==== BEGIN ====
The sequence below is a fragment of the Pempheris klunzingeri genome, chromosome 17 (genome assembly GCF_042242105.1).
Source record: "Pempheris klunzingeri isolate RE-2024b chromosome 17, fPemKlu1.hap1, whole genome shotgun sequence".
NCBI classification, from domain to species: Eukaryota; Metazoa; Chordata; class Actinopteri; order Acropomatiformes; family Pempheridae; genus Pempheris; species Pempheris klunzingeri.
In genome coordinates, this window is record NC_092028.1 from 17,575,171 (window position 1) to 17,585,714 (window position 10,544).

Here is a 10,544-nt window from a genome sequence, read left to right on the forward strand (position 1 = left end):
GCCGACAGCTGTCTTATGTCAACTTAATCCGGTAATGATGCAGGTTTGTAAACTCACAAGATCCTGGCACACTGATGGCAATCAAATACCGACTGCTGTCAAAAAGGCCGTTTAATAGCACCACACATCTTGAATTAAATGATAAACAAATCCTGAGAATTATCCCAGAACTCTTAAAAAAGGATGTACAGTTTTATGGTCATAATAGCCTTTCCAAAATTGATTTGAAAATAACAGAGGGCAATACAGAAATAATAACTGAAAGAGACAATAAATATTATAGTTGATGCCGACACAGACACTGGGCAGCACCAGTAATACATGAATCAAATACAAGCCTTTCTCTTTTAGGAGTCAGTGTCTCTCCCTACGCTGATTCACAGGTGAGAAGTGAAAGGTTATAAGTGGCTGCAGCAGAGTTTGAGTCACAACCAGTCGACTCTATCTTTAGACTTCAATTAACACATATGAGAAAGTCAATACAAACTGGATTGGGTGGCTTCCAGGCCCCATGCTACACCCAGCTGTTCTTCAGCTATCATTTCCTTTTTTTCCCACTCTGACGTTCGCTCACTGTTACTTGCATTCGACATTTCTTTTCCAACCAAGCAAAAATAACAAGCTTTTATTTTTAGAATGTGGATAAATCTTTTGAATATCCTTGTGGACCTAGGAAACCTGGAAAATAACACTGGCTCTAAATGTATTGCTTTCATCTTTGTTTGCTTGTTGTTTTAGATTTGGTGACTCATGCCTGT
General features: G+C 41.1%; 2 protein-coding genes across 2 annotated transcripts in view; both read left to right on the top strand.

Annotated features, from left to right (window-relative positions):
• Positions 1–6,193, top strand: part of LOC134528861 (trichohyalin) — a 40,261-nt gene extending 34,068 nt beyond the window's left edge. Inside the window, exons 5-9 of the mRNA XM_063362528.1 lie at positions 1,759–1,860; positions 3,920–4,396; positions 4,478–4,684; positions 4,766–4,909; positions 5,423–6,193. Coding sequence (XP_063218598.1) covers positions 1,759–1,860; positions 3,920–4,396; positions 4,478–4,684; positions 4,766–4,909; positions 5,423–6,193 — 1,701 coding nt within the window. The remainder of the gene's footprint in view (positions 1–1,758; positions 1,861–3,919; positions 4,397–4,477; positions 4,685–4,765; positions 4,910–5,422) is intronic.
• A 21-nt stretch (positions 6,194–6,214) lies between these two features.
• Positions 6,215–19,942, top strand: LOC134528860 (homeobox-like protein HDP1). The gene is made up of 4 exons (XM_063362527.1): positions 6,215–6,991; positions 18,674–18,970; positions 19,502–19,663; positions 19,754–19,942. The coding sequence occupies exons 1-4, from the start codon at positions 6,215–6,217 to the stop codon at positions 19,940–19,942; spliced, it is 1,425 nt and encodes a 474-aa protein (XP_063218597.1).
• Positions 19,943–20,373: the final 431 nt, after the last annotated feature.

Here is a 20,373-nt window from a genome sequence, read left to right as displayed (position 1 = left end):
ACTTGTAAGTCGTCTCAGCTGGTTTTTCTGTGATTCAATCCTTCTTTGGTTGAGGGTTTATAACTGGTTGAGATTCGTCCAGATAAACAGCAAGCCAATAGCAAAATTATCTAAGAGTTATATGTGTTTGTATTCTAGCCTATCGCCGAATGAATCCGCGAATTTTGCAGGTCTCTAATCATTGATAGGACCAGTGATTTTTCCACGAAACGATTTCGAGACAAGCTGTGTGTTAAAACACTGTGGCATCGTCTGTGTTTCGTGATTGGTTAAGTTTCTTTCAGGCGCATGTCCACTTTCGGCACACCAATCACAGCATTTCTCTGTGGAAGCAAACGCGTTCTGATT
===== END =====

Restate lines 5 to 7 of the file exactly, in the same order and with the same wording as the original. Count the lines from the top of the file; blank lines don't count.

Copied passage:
Here is a 10,544-nt window from a genome sequence, read left to right on the forward strand (position 1 = left end):
GCCGACAGCTGTCTTATGTCAACTTAATCCGGTAATGATGCAGGTTTGTAAACTCACAAGATCCTGGCACACTGATGGCAATCAAATACCGACTGCTGTCAAAAAGGCCGTTTAATAGCACCACACATCTTGAATTAAATGATAAACAAATCCTGAGAATTATCCCAGAACTCTTAAAAAAGGATGTACAGTTTTATGGTCATAATAGCCTTTCCAAAATTGATTTGAAAATAACAGAGGGCAATACAGAAATAATAACTGAAAGAGACAATAAATATTATAGTTGATGCCGACACAGACACTGGGCAGCACCAGTAATACATGAATCAAATACAAGCCTTTCTCTTTTAGGAGTCAGTGTCTCTCCCTACGCTGATTCACAGGTGAGAAGTGAAAGGTTATAAGTGGCTGCAGCAGAGTTTGAGTCACAACCAGTCGACTCTATCTTTAGACTTCAATTAACACATATGAGAAAGTCAATACAAACTGGATTGGGTGGCTTCCAGGCCCCATGCTACACCCAGCTGTTCTTCAGCTATCATTTCCTTTTTTTCCCACTCTGACGTTCGCTCACTGTTACTTGCATTCGACATTTCTTTTCCAACCAAGCAAAAATAACAAGCTTTTATTTTTAGAATGTGGATAAATCTTTTGAATATCCTTGTGGACCTAGGAAACCTGGAAAATAACACTGGCTCTAAATGTATTGCTTTCATCTTTGTTTGCTTGTTGTTTTAGATTTGGTGACTCATGCCTGT
General features: G+C 41.1%; 2 protein-coding genes across 2 annotated transcripts in view; both read left to right on the top strand.